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Trailblazing Hackney speech therapists invited to UCL to raise awareness of Developmental Language Disorder

PUBLISHED: 09:45 19 September 2017

Amanda Finer

Amanda Finer

Courtesy of Amanda Finer

A trailblazing team of Hackney therapists is raising awareness of a speech disorder that often remains undiagnosed – despite affecting as many as two children in every classroom.

The Hackney Speech and Language Therapy team is hosting a stall at the Learning Trust in Reading Lane tomorrow lunchtime to coincide with the national day highlighting Developmental Language Disorder (DLD).

Until last year, when it was termed DLD by a panel of experts, it went under several names – from specific language impairment and language delay to language disorder. The lifelong condition affects understanding of language and talking, and is a difficultly in itself, not caused by another biomedical condition like autism or a learning disability.

Amanda Finer, a specialist speech and language therapist based at St Leonard’s Hospital who will help staff the stall, said: “It’s a problem with literally grasping language itself. Understanding what people say, and remembering verbal information, and the ability to express themselves – to say words and put words into sentences and have a conversation, or tell stories and say what they did at the weekend.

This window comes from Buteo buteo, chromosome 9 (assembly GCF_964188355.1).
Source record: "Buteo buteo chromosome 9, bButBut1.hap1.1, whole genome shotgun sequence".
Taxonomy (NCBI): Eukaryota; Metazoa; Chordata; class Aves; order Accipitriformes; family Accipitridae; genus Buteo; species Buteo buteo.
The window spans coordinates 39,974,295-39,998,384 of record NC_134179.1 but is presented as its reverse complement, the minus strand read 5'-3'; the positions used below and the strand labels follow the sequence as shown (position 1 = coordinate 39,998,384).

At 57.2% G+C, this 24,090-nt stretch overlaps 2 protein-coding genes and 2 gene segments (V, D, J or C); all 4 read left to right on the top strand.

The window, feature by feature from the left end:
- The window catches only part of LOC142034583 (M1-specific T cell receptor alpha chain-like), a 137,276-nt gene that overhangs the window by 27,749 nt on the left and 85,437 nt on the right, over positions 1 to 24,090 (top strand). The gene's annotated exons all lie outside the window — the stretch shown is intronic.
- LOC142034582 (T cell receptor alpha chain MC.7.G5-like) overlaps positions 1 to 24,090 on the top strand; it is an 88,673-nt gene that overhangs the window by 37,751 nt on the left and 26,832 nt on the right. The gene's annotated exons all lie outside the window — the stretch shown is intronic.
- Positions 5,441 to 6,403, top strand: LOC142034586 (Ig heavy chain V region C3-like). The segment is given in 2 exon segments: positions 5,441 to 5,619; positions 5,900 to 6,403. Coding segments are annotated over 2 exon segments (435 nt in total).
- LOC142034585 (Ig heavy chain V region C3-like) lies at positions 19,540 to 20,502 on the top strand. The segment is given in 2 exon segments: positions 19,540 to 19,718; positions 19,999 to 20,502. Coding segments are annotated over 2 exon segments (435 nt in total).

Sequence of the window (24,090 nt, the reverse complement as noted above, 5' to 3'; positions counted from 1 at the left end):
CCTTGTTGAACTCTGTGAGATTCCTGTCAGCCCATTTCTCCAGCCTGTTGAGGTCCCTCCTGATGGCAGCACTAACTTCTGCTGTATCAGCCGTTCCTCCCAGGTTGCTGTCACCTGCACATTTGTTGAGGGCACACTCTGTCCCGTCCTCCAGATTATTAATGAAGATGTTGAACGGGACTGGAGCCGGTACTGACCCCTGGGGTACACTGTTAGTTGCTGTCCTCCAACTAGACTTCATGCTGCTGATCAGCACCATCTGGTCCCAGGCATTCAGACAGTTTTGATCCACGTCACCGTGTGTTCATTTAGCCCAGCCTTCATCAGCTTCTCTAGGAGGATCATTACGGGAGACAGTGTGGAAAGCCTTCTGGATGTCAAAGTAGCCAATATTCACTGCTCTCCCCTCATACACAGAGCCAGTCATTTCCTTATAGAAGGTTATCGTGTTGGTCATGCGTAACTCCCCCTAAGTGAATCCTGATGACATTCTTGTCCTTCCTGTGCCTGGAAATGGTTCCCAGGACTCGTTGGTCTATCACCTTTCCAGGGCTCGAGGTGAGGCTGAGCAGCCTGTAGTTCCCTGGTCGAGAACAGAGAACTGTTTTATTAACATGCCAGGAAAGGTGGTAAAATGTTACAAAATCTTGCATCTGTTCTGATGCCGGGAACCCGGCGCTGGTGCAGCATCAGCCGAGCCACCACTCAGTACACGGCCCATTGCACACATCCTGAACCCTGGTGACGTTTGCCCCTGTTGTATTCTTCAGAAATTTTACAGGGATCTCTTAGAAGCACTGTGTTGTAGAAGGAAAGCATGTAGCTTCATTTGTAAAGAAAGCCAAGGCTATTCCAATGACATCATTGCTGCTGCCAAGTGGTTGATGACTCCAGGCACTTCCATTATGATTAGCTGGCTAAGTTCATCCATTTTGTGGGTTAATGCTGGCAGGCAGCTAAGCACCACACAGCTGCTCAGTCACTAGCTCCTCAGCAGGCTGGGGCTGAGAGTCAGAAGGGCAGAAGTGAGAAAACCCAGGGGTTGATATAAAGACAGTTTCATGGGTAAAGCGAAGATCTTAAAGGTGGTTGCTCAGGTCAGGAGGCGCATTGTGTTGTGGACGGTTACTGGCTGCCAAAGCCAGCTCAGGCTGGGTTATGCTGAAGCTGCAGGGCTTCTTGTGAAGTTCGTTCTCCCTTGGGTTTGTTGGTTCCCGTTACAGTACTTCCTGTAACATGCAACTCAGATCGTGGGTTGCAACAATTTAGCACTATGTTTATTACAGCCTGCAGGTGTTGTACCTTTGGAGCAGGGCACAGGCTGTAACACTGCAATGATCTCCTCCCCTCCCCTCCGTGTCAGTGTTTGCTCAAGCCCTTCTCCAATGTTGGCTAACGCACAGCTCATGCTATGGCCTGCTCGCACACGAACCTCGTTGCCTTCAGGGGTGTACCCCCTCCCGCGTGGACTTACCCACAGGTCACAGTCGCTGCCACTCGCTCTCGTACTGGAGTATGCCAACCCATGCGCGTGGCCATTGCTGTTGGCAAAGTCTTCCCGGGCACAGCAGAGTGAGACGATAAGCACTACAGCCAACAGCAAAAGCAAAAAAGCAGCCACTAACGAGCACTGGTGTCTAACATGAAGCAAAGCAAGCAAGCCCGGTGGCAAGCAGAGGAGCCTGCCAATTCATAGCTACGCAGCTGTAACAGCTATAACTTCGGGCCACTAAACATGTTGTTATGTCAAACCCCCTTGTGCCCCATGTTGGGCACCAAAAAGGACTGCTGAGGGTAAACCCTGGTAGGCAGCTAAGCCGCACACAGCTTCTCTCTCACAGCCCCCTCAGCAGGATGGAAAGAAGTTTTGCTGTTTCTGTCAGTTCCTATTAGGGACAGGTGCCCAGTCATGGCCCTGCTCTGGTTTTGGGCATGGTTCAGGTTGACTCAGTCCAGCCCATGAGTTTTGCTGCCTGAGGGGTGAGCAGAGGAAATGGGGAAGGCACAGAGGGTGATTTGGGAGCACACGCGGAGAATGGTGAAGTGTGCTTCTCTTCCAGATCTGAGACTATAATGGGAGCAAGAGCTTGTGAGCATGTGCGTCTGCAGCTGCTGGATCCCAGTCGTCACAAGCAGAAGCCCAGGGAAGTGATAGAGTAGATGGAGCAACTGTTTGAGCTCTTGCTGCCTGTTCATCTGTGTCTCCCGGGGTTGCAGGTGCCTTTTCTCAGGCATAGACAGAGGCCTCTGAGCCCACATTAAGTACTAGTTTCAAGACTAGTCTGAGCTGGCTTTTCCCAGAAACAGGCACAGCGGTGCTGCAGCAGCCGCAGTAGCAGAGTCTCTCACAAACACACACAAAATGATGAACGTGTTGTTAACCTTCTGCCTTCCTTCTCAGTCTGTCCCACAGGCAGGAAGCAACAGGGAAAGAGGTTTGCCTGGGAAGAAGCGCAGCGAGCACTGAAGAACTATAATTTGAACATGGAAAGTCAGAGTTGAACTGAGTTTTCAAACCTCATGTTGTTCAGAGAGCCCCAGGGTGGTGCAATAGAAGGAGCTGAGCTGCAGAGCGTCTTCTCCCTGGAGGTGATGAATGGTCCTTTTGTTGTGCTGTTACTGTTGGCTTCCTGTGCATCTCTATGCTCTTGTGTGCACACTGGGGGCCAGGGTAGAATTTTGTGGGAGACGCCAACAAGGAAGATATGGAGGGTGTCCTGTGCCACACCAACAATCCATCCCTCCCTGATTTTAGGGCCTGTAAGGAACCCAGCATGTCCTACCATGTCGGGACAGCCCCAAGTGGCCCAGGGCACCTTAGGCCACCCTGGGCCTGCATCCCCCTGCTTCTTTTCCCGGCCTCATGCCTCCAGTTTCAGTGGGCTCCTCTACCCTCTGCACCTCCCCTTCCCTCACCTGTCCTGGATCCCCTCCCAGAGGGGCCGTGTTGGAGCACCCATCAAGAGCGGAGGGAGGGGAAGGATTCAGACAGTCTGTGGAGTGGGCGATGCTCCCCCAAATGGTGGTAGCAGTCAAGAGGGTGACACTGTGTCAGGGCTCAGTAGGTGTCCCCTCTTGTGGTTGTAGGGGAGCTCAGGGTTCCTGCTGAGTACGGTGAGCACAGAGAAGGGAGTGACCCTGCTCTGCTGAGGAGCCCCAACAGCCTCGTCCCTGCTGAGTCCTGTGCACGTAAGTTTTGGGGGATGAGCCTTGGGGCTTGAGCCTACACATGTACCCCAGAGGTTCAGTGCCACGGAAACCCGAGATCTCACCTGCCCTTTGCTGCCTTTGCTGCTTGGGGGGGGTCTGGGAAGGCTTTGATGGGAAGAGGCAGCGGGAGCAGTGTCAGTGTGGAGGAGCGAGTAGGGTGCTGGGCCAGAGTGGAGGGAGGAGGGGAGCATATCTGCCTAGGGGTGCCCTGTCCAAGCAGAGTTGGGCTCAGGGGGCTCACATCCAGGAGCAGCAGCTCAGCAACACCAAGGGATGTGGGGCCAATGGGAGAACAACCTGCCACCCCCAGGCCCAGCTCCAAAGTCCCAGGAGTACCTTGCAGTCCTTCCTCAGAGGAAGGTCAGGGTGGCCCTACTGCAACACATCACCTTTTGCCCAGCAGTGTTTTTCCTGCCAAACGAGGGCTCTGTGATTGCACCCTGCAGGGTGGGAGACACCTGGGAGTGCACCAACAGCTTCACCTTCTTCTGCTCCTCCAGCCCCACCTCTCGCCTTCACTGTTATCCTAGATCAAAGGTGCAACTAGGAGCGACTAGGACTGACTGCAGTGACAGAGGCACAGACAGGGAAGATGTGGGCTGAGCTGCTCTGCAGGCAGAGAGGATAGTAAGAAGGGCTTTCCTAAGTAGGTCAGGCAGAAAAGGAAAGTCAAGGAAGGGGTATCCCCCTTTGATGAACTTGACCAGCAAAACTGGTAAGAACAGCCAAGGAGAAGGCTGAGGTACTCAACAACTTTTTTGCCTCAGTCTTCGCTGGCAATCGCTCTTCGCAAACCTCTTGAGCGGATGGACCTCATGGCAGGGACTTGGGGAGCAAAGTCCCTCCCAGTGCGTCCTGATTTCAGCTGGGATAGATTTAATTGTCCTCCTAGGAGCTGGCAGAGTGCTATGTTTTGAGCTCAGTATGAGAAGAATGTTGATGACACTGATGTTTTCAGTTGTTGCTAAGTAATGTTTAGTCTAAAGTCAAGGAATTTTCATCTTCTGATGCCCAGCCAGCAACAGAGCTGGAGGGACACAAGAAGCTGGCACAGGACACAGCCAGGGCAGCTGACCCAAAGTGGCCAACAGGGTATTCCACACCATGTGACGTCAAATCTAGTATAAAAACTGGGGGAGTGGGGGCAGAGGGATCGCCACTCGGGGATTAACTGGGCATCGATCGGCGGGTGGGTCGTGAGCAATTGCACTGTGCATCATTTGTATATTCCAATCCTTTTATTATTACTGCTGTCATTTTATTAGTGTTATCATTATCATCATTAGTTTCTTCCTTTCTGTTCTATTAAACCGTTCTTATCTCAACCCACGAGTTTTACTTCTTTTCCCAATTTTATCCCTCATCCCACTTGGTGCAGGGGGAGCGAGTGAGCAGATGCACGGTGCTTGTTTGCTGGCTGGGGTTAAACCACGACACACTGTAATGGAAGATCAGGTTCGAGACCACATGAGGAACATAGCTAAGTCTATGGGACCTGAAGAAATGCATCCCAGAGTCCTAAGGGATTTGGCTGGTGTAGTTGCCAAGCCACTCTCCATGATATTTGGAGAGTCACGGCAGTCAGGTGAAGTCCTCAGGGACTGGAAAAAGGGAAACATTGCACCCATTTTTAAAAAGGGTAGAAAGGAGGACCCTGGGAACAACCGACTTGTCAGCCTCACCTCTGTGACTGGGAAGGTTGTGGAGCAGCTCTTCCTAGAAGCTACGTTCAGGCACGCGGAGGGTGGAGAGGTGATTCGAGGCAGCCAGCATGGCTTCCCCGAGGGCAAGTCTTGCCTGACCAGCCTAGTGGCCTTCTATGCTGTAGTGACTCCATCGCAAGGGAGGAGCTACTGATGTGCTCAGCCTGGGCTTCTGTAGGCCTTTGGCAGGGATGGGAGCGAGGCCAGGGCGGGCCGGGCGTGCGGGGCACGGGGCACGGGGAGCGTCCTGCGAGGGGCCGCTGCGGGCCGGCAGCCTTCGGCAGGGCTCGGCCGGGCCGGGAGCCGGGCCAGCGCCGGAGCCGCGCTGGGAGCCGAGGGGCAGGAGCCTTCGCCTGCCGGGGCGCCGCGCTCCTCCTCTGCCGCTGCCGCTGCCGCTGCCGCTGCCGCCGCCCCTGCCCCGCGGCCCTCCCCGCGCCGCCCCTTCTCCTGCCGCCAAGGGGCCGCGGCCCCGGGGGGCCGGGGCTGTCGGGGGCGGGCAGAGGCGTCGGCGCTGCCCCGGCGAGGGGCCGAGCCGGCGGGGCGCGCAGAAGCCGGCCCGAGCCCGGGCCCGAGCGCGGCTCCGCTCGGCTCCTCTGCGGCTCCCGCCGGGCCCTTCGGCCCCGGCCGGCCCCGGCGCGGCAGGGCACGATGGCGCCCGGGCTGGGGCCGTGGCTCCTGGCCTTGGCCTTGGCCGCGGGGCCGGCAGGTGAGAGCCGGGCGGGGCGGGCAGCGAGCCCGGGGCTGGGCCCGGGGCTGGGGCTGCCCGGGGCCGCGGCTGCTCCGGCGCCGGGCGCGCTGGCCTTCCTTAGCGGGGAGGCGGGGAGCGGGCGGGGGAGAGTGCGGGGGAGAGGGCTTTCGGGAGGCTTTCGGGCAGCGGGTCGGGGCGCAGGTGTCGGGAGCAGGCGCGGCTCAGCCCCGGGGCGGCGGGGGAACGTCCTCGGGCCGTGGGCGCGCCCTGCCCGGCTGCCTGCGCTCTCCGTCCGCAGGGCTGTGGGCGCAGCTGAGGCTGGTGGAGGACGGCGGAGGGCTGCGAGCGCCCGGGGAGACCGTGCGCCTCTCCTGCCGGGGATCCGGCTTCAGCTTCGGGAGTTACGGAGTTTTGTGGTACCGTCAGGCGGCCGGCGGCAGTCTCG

“It can impact on confidence, self-esteem and social interaction. If a child doesn’t understand the adult has said, ‘we are going swimming’, and all of a sudden they are on the bus, that would cause a high level of anxiety. Those children might get upset and might present similarly to autistic children, but the reason is they didn’t understand the language.”

Amanda is giving a talk at University College London this week for speech therapists themselves, because many professionals are still unaware of the diagnosis. Experts believe it could affect as many as 7 per cent of the population.

Early diagnosis could improve the outcome of thousands of children.

She said: “We have been invited to go because we are far ahead in terms of our knowledge in the area and raising awareness in Hackney, and to share our experience.

“It has a long-term impact and quite a high proportion of young offenders can have a language disorder that wasn’t previously picked up. There are a lot of people affected, which is why it’s amazing not more people know about it.”

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